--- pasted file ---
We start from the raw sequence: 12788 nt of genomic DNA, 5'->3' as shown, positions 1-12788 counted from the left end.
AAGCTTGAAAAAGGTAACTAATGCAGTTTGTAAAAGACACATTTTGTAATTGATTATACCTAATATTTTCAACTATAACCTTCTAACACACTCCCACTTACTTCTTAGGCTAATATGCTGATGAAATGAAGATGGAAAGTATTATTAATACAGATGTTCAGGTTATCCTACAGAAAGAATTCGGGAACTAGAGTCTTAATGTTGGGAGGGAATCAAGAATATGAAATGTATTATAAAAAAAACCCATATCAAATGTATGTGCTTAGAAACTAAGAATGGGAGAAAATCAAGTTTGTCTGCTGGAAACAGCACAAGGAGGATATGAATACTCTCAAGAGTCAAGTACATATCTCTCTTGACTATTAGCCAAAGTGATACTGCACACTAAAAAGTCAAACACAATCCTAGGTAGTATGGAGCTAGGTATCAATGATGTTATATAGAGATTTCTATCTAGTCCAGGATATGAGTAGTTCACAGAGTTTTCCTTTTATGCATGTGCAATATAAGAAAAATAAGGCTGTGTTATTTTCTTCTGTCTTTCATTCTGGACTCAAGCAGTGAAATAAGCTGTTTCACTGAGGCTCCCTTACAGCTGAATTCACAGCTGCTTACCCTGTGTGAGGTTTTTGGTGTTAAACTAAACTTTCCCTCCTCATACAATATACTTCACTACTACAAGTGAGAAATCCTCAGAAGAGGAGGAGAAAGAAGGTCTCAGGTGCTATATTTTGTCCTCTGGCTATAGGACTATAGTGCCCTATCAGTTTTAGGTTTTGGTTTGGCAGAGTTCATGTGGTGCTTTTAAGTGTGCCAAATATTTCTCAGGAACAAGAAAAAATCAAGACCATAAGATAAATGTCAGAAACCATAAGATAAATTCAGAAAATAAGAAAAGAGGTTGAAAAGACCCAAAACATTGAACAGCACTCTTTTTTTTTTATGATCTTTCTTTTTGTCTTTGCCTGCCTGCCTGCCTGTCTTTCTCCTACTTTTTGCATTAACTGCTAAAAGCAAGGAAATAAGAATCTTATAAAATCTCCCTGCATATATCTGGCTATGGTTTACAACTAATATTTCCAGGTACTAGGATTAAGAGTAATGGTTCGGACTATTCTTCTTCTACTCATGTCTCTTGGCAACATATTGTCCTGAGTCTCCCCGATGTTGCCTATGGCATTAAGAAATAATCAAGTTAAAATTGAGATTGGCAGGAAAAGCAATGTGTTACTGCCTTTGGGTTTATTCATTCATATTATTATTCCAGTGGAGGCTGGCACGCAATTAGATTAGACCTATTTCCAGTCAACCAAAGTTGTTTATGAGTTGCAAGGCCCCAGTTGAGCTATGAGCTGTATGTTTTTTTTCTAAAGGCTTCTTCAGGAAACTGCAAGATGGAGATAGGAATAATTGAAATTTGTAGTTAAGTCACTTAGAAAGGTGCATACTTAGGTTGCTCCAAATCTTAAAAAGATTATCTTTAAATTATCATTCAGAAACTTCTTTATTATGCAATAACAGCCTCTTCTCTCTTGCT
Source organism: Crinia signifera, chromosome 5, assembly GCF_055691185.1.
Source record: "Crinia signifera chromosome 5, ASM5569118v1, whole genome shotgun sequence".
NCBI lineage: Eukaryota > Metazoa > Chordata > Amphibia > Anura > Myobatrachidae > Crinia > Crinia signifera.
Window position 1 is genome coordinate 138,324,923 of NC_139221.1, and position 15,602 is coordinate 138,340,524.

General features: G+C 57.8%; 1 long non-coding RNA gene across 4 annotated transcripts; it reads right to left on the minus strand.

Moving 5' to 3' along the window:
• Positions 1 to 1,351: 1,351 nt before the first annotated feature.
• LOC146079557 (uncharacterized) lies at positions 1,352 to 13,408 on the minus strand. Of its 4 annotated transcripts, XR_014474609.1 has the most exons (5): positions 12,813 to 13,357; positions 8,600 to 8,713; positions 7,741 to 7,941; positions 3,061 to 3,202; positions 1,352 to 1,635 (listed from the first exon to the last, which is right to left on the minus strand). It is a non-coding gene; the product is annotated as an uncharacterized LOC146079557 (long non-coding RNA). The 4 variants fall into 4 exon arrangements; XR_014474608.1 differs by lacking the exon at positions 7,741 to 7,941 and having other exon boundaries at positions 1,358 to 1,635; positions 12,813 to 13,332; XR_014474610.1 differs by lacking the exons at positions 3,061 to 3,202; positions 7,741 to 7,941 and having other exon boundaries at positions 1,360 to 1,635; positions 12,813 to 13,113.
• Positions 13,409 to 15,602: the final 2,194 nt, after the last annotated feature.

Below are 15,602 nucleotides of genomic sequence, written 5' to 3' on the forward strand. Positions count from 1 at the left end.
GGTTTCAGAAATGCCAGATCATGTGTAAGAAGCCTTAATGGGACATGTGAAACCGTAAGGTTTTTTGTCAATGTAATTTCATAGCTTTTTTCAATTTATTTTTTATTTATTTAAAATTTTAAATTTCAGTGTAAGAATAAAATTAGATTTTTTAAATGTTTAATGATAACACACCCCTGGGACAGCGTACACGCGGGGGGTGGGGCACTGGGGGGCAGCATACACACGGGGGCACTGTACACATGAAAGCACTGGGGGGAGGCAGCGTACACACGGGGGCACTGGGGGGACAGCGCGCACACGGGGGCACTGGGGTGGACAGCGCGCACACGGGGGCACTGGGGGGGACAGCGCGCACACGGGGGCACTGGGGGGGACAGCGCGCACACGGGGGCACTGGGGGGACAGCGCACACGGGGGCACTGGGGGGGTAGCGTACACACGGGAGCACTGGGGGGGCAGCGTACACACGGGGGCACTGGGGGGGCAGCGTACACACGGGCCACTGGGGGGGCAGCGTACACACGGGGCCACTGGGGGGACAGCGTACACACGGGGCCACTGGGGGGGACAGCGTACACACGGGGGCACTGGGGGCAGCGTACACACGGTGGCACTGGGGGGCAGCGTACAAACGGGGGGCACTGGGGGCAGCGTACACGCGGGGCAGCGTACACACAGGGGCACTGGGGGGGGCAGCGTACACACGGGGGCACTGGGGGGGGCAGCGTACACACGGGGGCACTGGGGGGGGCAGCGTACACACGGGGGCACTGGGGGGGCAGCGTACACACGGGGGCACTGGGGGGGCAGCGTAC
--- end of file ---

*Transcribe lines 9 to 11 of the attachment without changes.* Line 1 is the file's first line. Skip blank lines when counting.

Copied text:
• Positions 1 to 1,351: 1,351 nt before the first annotated feature.
• LOC146079557 (uncharacterized) lies at positions 1,352 to 13,408 on the minus strand. Of its 4 annotated transcripts, XR_014474609.1 has the most exons (5): positions 12,813 to 13,357; positions 8,600 to 8,713; positions 7,741 to 7,941; positions 3,061 to 3,202; positions 1,352 to 1,635 (listed from the first exon to the last, which is right to left on the minus strand). It is a non-coding gene; the product is annotated as an uncharacterized LOC146079557 (long non-coding RNA). The 4 variants fall into 4 exon arrangements; XR_014474608.1 differs by lacking the exon at positions 7,741 to 7,941 and having other exon boundaries at positions 1,358 to 1,635; positions 12,813 to 13,332; XR_014474610.1 differs by lacking the exons at positions 3,061 to 3,202; positions 7,741 to 7,941 and having other exon boundaries at positions 1,360 to 1,635; positions 12,813 to 13,113.
• Positions 13,409 to 15,602: the final 2,194 nt, after the last annotated feature.